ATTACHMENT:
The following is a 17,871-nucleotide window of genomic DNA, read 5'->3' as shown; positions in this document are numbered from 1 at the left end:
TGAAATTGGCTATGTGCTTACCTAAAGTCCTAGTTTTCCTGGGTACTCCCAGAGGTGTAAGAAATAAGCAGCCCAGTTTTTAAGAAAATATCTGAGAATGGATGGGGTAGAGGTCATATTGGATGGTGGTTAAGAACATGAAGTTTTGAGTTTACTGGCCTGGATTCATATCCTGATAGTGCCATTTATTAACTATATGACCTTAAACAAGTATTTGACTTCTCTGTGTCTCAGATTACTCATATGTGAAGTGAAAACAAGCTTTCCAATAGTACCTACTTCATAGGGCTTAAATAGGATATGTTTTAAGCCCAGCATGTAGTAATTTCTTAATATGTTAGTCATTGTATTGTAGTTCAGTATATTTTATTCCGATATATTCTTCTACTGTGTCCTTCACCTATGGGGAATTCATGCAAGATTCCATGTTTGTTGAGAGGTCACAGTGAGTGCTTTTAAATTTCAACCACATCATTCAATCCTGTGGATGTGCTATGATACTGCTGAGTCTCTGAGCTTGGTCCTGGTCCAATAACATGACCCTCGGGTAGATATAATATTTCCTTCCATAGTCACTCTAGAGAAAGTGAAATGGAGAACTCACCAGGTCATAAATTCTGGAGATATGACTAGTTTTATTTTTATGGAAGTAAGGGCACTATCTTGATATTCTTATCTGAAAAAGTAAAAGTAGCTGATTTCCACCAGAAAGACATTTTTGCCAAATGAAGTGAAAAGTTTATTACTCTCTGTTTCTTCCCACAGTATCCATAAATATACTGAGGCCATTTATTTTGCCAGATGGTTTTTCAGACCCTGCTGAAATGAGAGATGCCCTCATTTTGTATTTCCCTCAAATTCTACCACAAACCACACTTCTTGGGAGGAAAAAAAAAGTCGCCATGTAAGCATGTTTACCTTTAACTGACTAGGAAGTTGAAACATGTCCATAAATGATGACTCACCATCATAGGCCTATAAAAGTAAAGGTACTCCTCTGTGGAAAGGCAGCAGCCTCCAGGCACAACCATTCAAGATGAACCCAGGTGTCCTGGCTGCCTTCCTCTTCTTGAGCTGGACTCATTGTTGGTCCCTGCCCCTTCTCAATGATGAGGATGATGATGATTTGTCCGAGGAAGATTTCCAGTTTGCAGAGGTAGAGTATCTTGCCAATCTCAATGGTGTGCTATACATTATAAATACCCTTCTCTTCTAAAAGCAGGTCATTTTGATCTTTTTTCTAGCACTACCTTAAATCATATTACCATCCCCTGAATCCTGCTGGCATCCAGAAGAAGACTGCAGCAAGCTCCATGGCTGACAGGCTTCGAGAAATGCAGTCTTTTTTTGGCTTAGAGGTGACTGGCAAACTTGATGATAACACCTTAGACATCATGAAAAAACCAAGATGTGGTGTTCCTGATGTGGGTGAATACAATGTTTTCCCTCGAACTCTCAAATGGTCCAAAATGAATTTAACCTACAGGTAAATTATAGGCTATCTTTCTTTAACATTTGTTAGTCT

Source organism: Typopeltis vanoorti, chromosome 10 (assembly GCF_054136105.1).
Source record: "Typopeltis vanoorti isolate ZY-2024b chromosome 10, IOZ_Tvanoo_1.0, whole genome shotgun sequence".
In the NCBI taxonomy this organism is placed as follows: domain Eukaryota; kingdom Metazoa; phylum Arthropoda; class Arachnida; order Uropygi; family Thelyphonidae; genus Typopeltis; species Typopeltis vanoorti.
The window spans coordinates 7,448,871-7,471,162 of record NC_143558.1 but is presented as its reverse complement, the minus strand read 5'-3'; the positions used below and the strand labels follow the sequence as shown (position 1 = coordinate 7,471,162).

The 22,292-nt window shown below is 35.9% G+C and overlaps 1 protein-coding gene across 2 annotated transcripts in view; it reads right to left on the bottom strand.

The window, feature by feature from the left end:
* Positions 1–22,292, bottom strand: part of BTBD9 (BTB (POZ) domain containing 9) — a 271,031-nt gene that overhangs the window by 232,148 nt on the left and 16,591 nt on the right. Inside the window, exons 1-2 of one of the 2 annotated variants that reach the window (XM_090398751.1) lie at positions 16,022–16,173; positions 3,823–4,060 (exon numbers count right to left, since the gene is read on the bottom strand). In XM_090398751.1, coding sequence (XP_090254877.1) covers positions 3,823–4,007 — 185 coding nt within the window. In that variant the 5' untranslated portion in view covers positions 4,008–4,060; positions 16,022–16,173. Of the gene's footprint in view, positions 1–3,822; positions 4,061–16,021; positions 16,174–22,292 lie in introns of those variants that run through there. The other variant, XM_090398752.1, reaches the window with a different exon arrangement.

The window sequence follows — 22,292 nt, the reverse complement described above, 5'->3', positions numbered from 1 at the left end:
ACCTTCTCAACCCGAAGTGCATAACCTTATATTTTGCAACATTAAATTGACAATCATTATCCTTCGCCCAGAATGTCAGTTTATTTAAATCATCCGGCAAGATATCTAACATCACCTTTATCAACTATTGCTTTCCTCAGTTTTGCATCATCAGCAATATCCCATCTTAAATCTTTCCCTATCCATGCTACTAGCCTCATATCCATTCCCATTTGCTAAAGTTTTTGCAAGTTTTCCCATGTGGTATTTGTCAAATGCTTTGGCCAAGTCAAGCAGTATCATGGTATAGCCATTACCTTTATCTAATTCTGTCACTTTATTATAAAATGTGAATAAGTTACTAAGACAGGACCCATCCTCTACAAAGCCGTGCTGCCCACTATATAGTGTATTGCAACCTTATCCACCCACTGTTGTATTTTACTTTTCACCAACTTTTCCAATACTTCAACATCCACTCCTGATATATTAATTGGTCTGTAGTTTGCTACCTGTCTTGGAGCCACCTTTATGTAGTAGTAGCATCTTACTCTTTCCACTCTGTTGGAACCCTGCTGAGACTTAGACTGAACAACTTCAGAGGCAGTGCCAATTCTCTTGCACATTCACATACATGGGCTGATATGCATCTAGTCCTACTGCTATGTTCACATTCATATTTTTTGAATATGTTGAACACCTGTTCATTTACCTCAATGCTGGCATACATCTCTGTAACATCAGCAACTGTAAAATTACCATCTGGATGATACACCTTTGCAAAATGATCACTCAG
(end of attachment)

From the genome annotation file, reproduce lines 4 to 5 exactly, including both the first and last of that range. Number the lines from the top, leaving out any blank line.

Source record: "Typopeltis vanoorti isolate ZY-2024b chromosome 10, IOZ_Tvanoo_1.0, whole genome shotgun sequence".
In the NCBI taxonomy this organism is placed as follows: domain Eukaryota; kingdom Metazoa; phylum Arthropoda; class Arachnida; order Uropygi; family Thelyphonidae; genus Typopeltis; species Typopeltis vanoorti.